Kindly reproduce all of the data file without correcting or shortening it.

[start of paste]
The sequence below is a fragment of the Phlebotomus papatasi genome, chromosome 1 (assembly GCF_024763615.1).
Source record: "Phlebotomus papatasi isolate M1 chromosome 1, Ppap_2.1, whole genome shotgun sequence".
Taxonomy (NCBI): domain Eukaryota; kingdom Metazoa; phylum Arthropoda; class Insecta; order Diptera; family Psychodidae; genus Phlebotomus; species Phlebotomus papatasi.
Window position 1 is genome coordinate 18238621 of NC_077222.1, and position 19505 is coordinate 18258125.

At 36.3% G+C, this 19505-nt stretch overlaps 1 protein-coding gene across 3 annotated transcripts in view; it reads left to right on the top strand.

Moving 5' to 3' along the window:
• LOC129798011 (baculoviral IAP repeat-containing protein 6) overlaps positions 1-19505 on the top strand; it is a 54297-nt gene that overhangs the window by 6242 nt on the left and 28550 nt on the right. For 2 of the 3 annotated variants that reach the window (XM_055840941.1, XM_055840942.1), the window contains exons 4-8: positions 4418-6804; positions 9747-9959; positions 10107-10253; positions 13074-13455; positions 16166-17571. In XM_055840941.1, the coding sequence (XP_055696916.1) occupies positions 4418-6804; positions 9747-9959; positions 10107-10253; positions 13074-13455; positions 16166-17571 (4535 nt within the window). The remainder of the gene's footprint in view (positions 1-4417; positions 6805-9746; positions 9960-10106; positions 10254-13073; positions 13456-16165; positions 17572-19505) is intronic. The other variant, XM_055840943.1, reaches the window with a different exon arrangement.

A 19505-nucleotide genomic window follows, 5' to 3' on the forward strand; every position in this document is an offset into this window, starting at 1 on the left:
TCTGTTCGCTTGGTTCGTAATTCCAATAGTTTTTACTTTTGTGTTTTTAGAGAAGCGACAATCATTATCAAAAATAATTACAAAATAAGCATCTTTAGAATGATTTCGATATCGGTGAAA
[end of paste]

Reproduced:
The sequence below is a fragment of the Phlebotomus papatasi genome, chromosome 1 (assembly GCF_024763615.1).
Source record: "Phlebotomus papatasi isolate M1 chromosome 1, Ppap_2.1, whole genome shotgun sequence".
Taxonomy (NCBI): domain Eukaryota; kingdom Metazoa; phylum Arthropoda; class Insecta; order Diptera; family Psychodidae; genus Phlebotomus; species Phlebotomus papatasi.
Window position 1 is genome coordinate 18238621 of NC_077222.1, and position 19505 is coordinate 18258125.

At 36.3% G+C, this 19505-nt stretch overlaps 1 protein-coding gene across 3 annotated transcripts in view; it reads left to right on the top strand.

Moving 5' to 3' along the window:
• LOC129798011 (baculoviral IAP repeat-containing protein 6) overlaps positions 1-19505 on the top strand; it is a 54297-nt gene that overhangs the window by 6242 nt on the left and 28550 nt on the right. For 2 of the 3 annotated variants that reach the window (XM_055840941.1, XM_055840942.1), the window contains exons 4-8: positions 4418-6804; positions 9747-9959; positions 10107-10253; positions 13074-13455; positions 16166-17571. In XM_055840941.1, the coding sequence (XP_055696916.1) occupies positions 4418-6804; positions 9747-9959; positions 10107-10253; positions 13074-13455; positions 16166-17571 (4535 nt within the window). The remainder of the gene's footprint in view (positions 1-4417; positions 6805-9746; positions 9960-10106; positions 10254-13073; positions 13456-16165; positions 17572-19505) is intronic. The other variant, XM_055840943.1, reaches the window with a different exon arrangement.

A 19505-nucleotide genomic window follows, 5' to 3' on the forward strand; every position in this document is an offset into this window, starting at 1 on the left:
TCTGTTCGCTTGGTTCGTAATTCCAATAGTTTTTACTTTTGTGTTTTTAGAGAAGCGACAATCATTATCAAAAATAATTACAAAATAAGCATCTTTAGAATGATTTCGATATCGGTGAAA